Properties for sale in Scottish Borders

Wild, green and mostly remote, spotted with castles and ruined abbeys, and with warm pockets of wealth and industry, the Scottish Borders is known as the Gateway to Scotland.

There's a lot of space - 1,800 square miles to be precise.

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Scottish Borders Area Guide

Eyemouth, Scottish Borders Image courtesy of Flickr user Jonathan Combe

Wild, green and mostly remote, spotted with castles and ruined abbeys, and with warm pockets of wealth and industry, the Scottish Borders is known as the Gateway to Scotland.

There's a lot of space - 1,800 square miles to be precise. The region borders Edinburgh to the north and England to the south but despite its rich natural and historical offerings is largely undiscovered by tourists. Perhaps for this reason, its hills, glens and monasteries feel more ancient and unspoilt than almost anywhere else in the country.

There is no central town in the Borders. Rather, it's populated by a smattering of smallish towns and villages, most of which can trace their roots back many, many centuries. To the east, the Tweed Valley has grown rich over the centuries, thriving on agriculture, textiles and trade.

In the hilly west, the picturesque town of Peebles is set among rolling, wooded hills and perched on the banks of the River Tweed. Fiercely independent to the point of being stubborn, the town is apparently 'the least cloned town in Scotland'. And it's just over 40 minutes in the car to Edinburgh.

Half an hour east takes us to Galashiels ("Gala" or "Gaawll-ey" if you're trying to fit in) the second biggest town the Borders with a population of 12,000. Just three miles from there is the tiny and charming town of Melrose - with a classic market square, a red sandstone abbey and picturesque streets that are earnestly maintained by locals.

Turning south brings us to Selkirk - another serene little town laid out prettily on a steep ridge above a tributary of the River Tweed. Another 20 minutes south is Hawick. Towards the coast lie Kelso and Jedburgh - two popular, prosperous market towns with narrow cobbled streets and a welcoming nature. Further east, on the coast, is Eyemouth - on the surface a quaint seaside village with a bustling caravan park; underneath, a tough, functional fishing village with an open and honest community.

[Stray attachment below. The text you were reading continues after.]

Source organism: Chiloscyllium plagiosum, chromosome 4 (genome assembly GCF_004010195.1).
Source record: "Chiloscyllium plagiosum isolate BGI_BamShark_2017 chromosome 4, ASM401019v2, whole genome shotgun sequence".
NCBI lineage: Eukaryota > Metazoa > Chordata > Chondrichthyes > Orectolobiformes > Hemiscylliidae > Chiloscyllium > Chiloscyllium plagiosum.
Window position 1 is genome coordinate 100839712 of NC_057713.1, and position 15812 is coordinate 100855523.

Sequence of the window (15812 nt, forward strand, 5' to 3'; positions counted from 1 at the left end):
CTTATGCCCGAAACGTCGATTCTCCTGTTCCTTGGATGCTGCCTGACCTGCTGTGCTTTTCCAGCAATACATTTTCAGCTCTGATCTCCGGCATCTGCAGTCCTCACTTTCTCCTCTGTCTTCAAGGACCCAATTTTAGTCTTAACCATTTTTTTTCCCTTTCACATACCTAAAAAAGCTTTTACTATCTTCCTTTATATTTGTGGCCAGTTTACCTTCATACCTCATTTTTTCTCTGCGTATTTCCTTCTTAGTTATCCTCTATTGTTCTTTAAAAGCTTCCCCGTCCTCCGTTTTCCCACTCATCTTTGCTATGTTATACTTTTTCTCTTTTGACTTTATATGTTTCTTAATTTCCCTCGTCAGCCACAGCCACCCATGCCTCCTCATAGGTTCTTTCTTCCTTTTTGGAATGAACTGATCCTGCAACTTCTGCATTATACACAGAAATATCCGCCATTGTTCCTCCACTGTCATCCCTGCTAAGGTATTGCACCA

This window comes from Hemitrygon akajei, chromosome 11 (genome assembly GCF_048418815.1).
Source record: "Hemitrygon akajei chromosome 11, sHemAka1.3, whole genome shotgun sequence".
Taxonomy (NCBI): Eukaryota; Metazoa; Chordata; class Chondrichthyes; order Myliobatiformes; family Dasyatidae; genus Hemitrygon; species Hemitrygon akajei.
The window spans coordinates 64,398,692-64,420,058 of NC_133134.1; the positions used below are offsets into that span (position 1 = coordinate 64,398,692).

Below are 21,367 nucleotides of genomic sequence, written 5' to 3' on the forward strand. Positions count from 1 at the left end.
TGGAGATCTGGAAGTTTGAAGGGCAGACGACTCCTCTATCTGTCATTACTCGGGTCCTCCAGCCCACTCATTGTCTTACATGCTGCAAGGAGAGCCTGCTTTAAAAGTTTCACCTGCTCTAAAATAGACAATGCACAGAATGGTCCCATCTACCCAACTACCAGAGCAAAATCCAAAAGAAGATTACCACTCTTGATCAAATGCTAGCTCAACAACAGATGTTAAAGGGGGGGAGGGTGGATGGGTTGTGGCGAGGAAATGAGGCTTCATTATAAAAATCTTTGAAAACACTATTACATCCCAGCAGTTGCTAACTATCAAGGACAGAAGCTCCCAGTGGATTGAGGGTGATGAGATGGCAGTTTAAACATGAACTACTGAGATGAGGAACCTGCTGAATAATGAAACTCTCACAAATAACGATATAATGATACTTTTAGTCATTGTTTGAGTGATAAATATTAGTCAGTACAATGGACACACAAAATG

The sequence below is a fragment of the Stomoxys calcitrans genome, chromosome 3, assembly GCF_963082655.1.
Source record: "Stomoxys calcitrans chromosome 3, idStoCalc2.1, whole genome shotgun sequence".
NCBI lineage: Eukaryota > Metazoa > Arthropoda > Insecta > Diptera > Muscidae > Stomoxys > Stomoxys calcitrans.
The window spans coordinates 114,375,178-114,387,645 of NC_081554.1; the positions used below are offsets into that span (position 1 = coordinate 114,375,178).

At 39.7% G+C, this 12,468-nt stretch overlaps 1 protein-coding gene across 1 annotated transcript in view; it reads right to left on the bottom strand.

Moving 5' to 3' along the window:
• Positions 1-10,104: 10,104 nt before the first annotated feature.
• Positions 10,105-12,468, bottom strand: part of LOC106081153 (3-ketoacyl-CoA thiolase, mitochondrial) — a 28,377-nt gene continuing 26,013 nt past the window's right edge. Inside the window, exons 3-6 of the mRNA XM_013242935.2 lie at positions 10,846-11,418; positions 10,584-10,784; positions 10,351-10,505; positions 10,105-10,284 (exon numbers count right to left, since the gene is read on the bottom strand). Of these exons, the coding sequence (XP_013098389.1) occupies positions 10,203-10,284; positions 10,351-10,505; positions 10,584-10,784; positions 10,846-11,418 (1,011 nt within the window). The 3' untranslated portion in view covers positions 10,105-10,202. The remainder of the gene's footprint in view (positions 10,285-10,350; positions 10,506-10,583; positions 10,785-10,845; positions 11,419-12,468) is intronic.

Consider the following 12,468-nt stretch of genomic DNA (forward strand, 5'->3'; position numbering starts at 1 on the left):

The Borders has a population of 114,000. On the whole, unemployment is low but it's also a low wage economy. Many people take advantage of the region's cheap housing and high quality of life and either run their own business or commute in to Edinburgh and Glasgow. Main employers include health and social work, retail and construction. About 5% of the population is involved in the manufacture of textiles compared to the 0.3% national average.


Schools in the area perform consistently above national average. 36.8% of publicly-funded school leavers continue to higher education. Peebles High School is ranked in the top 50 schools in Scotland.


Unfortunately, there isn't much of a railway network in the Scottish Borders, although a new rail link between the main county towns and Edinburgh is due to have its first trains in 2014. Today, the East Coast Main Line runs along the coast, stopping either side of the county borders. The local bus service is good: express links between the main towns and Edinburgh and Carlisle are widely used. Four main A roads criss-cross the region, connecting most of the main towns and villages. The nearest airports are Edinburgh and Newcastle.

Amenities and Shopping

The Scottish Borders is a beautiful place, worthy of comparison to the Lake District, particularly in the wild, empty but incredibly lush west. For this reason, it is loved by walkers, cyclists and any outdoors enthusiasts.

For shopping, most of the smaller towns have their fair share of independent entities selling local specialties. The area is most famous for its textiles so you'll find lots of well-priced cashmere, woollens and the finest tweed. Hawick is particularly famous as a producer of knitwear; but beware of sharp-elbowed bargain hunters. At the other end of the spectrum, Galashiels is your best bet for high street familiars and big name supermarkets.

Whilst every effort has been taken to ensure the above information is up to date, some inaccuracies may occur. If you notice any inaccuracies please contact

All information was correct at time of publication and is provided in good faith.

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